The price-volatility for corn and soybeans as well as wheat (all classes) has done what it (price-volatility) usually does, that is to provide pricing opportunity for both producers and end-users and to uncover new and/or more demand as well as make our U.S. production more competitive. Think of what we would receive if all we had to determine price was what large commercial firms offered. The basis (difference between futures and cash prices) is just one item that bears witness to answering that question.
Price Volatility has been and remains one of the most underappreciated item in determining gross income of commodities producers have at their disposal. Price volatility, or the price-discovery process, and opportunity go hand in hand. I have long suggested for decades that the “investment” of utilizing the process of marketing should be a line-item on every producer or end-user’s short and long term budget. Notice I used the term “investment” to describe the process, not a cost of doing business! Unfortunately after a few decades of the marketing advisory business, there still seems to be a lack of understanding the difference of investing in marketing versus expensing.
Investing means allocating money to inform, understand and execute in educating one’s self as part of the overall management process of profitability. Expensing means spending the money as a matter of business expense like seed, fertilizer, fuel, chemicals, etc. While there is a benefit of those expenses, generally the cost expected to be expensed of gone! Not necessarily so in a hedge account where prices of commodities we grow or raise (livestock) are locked in or not depending on the price outlook at various times. The cost of hedging is an investment just like machinery, land, or building. While not depreciable, it is an investment in the business process which, in theory, is returnable either in profits on hedges or in appreciation of the commodity hedged.
There is a lot of speculation by the trade of just how many soybeans were sold in cash forward contracts or hedging in futures when futures were $10 plus. I am not sure of the general public but do know what happened personally on my farm and family operations that 40-50% were cash contracted including a decent basis leaving the other half of production using APH to hedging in futures (paper trades) of which coverage varied from 0 to 100%, having lifted all hedges last week. Based on conversations at farm shows and meetings in the N Plains, my suspicion is 40-50% of production was cash forward contracted there as well? Hard as I might, I cannot justify rationale for not doing so? Rationale that “well it was dry last year and I didn’t know if I’d get a crop” or the old saying that “he who sells what isn’t his’in, pays the price or goes to prison” . Both are excuses but not valid reasons.
The investment associated with managing the risk in futures/options on production not covered by cash forward sales, is about $2350/5000 bu. at about 4% --5% interest or $50/ 5000 bu or 1 cent/bu for six months. Compare that to what an elevator costs to use HTA’s for example. HTA’s relieve the stress of initial investment and stress of margin calls should prices not go lower, but an HTA user pays dearly for the luxury and the buyer locks in eventual delivery of the physical commodity which is what he is after in the first place—and you pay the price for doing so.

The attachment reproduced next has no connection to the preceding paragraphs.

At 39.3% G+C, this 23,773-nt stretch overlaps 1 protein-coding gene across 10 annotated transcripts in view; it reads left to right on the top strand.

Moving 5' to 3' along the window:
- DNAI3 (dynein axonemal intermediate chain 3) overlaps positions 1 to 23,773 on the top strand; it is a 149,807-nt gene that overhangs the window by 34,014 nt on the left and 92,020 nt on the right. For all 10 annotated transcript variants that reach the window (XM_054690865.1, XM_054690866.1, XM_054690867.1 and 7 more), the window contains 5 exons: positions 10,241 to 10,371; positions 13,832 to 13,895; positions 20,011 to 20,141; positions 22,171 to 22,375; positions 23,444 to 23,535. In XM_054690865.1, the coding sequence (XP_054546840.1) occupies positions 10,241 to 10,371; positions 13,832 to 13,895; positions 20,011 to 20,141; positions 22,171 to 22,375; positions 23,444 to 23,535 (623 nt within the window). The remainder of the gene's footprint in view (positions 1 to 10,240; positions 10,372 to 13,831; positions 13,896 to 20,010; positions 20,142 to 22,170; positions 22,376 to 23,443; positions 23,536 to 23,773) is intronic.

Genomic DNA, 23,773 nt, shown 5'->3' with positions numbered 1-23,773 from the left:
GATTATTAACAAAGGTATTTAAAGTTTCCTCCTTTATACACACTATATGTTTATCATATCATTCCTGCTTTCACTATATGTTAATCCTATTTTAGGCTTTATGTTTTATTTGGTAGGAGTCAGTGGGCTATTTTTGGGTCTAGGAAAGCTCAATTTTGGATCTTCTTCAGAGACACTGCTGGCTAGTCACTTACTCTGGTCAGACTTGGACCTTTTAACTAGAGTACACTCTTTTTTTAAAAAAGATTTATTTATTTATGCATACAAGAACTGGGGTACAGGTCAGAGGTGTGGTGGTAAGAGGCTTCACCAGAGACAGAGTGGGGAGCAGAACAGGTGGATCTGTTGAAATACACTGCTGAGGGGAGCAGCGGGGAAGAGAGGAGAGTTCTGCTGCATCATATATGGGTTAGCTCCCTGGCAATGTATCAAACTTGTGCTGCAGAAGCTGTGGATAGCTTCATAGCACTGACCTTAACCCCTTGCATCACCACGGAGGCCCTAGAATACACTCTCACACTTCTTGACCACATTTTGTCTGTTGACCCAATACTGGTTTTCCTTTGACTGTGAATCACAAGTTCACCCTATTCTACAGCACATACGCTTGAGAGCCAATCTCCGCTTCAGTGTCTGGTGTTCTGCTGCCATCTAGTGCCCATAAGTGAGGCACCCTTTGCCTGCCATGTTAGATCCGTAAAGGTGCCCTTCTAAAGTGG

Some producer will say it isn’t in the DNA to use futures, and worse yet, a lot of bankers don’t understand the process. Yet as farm size grows the working capital, which should include the investment of a marketing process (plan), also grows and has grown significantly and it (working capital) has become a serious problem for some in the past few years. This may be true for the large, leveraged producer who has seen fit to expand and find money for that expansion including machinery that cost significantly more than 10-15 years ago, the last time corn/soybeans were at these price levels. Yet the same excuse (reasoning) for not using risk management that utilizes the tools that have been available for over 50 years.
If one considers that at a minimum a dollar/bushel could have been salvaged from the $2 drubbing soybeans received, that is $5000 return on the original $2350 margin investment. I challenge you to offer a similar return to farming more acres at cost of production and the amount of needed investment to receive $50 per acre. Granted we need other investments to be involved with agriculture, but looking at marketing as an investment in information, analysis, education and execution have been overlooked by producers and their financial partners for decades.
Buying put options at a commission rate that would choke a horse or sell and buy call options at an expensive cost both are tools to mitigate the need for savvy outlook or due-diligence and are used successfully by some, but I don’t relish the thought of sending good money after bad in an environment that is woefully lacking in profitability.
Bottom line is that it is time to take a few minutes to think over where we were nine months ago, the rhetoric in the media regarding Ag and the outlook versus where we are not and the outlook going forward. Government seems to come to our rescue over the years including the tariff reconciliation attempt, but the world is changing and if not corrected soon, may not look like the world we cut our teeth on the last 40 years, not to mention the last year!
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CHART COMMENTS: Note the reversal last week in soybeans came at nearly the height of negative news----Whether short term or a recovery as we enter S American production and last half of US harvest remains to be seen.